SEC Targets Registered Crypto Advisors as Top Priority by 2023

The US Securities and Exchange Commission (SEC) published its top priorities for 2023 on February 7, in which he highlighted the need for greater attention to those who advise investors to participate in crypto projects without the proper accreditations.

Along with an initiative to ensure that registered investment advisers (RIAs) have “adopted and implemented written policies and procedures that are reasonably designed to prevent violations by advisers,” the SEC singled out crypto asset advisers specifically as an area center focus.

US Crypto Regulation

The SEC statement referenced the broader segment of “emerging financial technologies” in an “Emerging Technologies and Crypto Assets” section as a catch-all for the fast-moving blockchain industry.

“Examines broker-dealers and RIAs that use emerging financial technologies or employ new practices, including online and technology solutions to meet compliance and marketing demands and to service investor accounts.”

Regulatory bodies have struggled to adopt the right advice for crypto projects, in part due to the constantly moving target that results from continuous innovation in the space. From NFT to DeFi, correct regulation it requires a clearly defined set of data points, use cases, and technology stacks to which the rules can be attributed.

One of the significant advances of the MiCA Law in Europe was the inclusion of a clear set of definitions for blockchain-related terms. However, the US currently does not have such definitions, leading to frustration within the industry. For example, Nexo, a centralized exchange based in Bulgaria, recently Announced that it would cease all operations in the US due to the lack of required regulatory oversight.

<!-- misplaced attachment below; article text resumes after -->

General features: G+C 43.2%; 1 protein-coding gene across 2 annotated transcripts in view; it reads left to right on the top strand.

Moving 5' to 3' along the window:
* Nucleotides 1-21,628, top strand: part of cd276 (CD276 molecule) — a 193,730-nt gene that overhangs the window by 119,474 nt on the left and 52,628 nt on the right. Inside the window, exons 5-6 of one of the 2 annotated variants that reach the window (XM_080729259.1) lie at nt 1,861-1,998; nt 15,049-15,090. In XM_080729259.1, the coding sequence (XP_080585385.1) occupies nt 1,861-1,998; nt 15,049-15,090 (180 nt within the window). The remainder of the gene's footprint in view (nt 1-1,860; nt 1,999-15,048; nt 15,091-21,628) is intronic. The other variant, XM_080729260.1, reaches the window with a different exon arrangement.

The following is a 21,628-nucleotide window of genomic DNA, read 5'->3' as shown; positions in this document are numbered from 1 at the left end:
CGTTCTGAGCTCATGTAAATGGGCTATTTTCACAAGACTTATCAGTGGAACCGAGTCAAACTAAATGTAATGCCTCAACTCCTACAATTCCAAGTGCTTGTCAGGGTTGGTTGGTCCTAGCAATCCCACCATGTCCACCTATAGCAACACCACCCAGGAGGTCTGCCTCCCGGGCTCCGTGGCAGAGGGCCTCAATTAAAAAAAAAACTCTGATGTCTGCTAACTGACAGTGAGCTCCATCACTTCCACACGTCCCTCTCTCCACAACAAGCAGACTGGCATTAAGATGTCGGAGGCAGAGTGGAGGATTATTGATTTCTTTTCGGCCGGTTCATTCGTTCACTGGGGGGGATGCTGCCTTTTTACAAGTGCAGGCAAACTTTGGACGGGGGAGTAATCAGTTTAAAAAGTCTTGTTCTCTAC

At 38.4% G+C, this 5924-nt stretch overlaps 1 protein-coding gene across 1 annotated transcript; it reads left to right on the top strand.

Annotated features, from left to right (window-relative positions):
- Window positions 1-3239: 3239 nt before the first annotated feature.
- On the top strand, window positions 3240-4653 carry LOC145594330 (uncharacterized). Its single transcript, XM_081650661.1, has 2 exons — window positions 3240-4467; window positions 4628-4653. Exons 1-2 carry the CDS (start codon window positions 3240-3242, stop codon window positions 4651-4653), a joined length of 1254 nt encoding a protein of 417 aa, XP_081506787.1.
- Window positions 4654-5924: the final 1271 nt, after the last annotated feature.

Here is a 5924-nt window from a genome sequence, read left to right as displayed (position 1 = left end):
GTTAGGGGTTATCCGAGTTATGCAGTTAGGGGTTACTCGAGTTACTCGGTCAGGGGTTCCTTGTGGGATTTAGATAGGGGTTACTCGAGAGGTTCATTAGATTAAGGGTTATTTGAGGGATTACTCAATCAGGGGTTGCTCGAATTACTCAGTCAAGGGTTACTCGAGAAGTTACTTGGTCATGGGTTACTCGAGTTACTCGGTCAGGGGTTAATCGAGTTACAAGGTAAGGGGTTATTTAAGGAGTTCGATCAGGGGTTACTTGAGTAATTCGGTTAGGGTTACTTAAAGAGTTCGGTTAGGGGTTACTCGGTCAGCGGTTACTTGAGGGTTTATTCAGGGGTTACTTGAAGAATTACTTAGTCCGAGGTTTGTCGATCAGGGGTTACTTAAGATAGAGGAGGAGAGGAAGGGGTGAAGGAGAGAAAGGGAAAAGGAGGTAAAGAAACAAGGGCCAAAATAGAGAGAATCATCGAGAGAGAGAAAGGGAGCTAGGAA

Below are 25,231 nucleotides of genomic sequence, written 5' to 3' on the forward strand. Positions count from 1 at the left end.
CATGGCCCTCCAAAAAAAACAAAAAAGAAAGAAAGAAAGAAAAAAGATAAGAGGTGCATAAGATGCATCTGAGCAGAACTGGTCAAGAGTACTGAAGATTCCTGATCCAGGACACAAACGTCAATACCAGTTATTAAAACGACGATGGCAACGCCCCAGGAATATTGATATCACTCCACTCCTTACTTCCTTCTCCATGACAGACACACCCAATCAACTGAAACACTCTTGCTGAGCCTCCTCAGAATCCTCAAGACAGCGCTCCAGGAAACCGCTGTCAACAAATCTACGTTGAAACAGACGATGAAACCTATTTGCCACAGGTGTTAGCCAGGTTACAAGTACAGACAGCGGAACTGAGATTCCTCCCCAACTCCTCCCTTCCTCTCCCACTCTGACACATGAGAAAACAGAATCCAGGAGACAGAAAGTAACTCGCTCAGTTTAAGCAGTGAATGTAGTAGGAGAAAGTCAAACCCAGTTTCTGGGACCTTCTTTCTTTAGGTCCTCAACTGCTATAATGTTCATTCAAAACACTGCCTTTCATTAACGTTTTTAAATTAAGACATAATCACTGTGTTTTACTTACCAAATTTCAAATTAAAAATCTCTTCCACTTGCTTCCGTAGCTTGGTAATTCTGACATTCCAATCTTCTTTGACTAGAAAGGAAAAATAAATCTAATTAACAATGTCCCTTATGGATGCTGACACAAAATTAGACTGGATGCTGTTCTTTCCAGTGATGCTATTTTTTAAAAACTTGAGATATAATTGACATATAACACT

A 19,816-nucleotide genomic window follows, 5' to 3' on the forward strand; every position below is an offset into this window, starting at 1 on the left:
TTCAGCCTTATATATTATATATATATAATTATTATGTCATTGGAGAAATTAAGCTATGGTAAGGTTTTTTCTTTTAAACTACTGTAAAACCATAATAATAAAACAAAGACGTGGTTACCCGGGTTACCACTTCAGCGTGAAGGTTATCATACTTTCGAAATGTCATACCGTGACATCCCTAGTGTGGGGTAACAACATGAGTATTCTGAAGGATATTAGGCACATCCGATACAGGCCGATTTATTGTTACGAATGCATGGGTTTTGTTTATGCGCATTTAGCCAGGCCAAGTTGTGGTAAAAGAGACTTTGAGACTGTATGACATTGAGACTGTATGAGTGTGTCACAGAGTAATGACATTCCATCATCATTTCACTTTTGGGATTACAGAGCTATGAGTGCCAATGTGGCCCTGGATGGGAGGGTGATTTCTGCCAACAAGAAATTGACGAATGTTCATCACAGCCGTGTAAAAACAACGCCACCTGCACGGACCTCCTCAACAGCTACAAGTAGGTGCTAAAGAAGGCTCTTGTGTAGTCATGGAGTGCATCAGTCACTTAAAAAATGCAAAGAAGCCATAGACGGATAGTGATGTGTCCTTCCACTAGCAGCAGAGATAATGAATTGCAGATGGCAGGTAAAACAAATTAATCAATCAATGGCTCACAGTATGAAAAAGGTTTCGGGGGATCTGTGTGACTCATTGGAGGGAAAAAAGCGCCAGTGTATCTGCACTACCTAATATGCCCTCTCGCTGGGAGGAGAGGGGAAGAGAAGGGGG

SEC Targets Crypto Advisors

However, the SEC’s statement clearly identified areas of crypto asset promotion that would be among its main focuses by 2023. For example, parties that are registered with the SEC to advise on crypto investments will be vetted based on their “standards of care.” “. ” and “risk management practices” along with other reviews and disclosures.

“Registrant examinations will focus on offering, selling, recommending, or advising on trading crypto or crypto-related assets and will include whether the company (1) met and followed their respective standards of care when making recommendations… and (2) periodically reviewed, updated, and improved their compliance, disclosure, and risk management practices.”

While not directly mentioned in the statement, the SEC appears to be strengthening its position in promoting crypto assets following the fallout from the FTX implosion. revelations John Ray III and others involved in the FTX bankruptcy case have identified a lack of procedure inside the company.

Compliance disclosure and risk management practices were reviewed, updated, and poorly managed. supposedly abundant within FTX, in addition to any criminal activity by its stakeholders. In addition, the “standards of care” provided to FTX customers could be scrutinized, given information released from the collapse.

The SEC also revealed that the exams will be conducted annually and “begin with input from exam staff who are uniquely positioned to identify practices, products, services, and other factors that may pose risk to investors or financial markets.” .

Add Comment